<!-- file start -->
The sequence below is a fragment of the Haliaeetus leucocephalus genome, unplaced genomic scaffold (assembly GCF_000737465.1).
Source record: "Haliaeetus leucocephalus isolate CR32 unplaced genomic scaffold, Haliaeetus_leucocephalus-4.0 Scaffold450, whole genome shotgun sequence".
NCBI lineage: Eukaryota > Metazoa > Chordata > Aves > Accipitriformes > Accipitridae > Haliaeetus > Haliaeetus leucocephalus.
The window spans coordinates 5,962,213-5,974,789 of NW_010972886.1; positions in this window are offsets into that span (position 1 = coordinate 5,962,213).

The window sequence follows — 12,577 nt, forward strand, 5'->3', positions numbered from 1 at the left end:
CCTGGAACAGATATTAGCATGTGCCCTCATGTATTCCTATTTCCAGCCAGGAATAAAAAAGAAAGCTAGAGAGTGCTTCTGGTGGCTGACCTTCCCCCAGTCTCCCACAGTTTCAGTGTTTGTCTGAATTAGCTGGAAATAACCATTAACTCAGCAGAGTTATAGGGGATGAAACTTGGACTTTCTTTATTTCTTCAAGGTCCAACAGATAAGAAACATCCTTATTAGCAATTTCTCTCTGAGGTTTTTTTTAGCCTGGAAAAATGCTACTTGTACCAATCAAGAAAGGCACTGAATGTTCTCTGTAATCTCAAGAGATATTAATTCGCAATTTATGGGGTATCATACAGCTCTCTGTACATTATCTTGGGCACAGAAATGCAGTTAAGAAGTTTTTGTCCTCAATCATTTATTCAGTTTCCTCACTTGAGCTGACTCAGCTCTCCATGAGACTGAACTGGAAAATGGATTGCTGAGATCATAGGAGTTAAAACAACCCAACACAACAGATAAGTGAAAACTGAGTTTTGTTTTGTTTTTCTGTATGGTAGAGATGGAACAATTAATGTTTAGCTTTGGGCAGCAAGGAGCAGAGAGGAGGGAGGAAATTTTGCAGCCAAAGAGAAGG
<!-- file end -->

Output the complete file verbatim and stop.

The sequence below is a fragment of the Haliaeetus leucocephalus genome, unplaced genomic scaffold (assembly GCF_000737465.1).
Source record: "Haliaeetus leucocephalus isolate CR32 unplaced genomic scaffold, Haliaeetus_leucocephalus-4.0 Scaffold450, whole genome shotgun sequence".
NCBI lineage: Eukaryota > Metazoa > Chordata > Aves > Accipitriformes > Accipitridae > Haliaeetus > Haliaeetus leucocephalus.
The window spans coordinates 5,962,213-5,974,789 of NW_010972886.1; positions in this window are offsets into that span (position 1 = coordinate 5,962,213).

The window sequence follows — 12,577 nt, forward strand, 5'->3', positions numbered from 1 at the left end:
CCTGGAACAGATATTAGCATGTGCCCTCATGTATTCCTATTTCCAGCCAGGAATAAAAAAGAAAGCTAGAGAGTGCTTCTGGTGGCTGACCTTCCCCCAGTCTCCCACAGTTTCAGTGTTTGTCTGAATTAGCTGGAAATAACCATTAACTCAGCAGAGTTATAGGGGATGAAACTTGGACTTTCTTTATTTCTTCAAGGTCCAACAGATAAGAAACATCCTTATTAGCAATTTCTCTCTGAGGTTTTTTTTAGCCTGGAAAAATGCTACTTGTACCAATCAAGAAAGGCACTGAATGTTCTCTGTAATCTCAAGAGATATTAATTCGCAATTTATGGGGTATCATACAGCTCTCTGTACATTATCTTGGGCACAGAAATGCAGTTAAGAAGTTTTTGTCCTCAATCATTTATTCAGTTTCCTCACTTGAGCTGACTCAGCTCTCCATGAGACTGAACTGGAAAATGGATTGCTGAGATCATAGGAGTTAAAACAACCCAACACAACAGATAAGTGAAAACTGAGTTTTGTTTTGTTTTTCTGTATGGTAGAGATGGAACAATTAATGTTTAGCTTTGGGCAGCAAGGAGCAGAGAGGAGGGAGGAAATTTTGCAGCCAAAGAGAAGG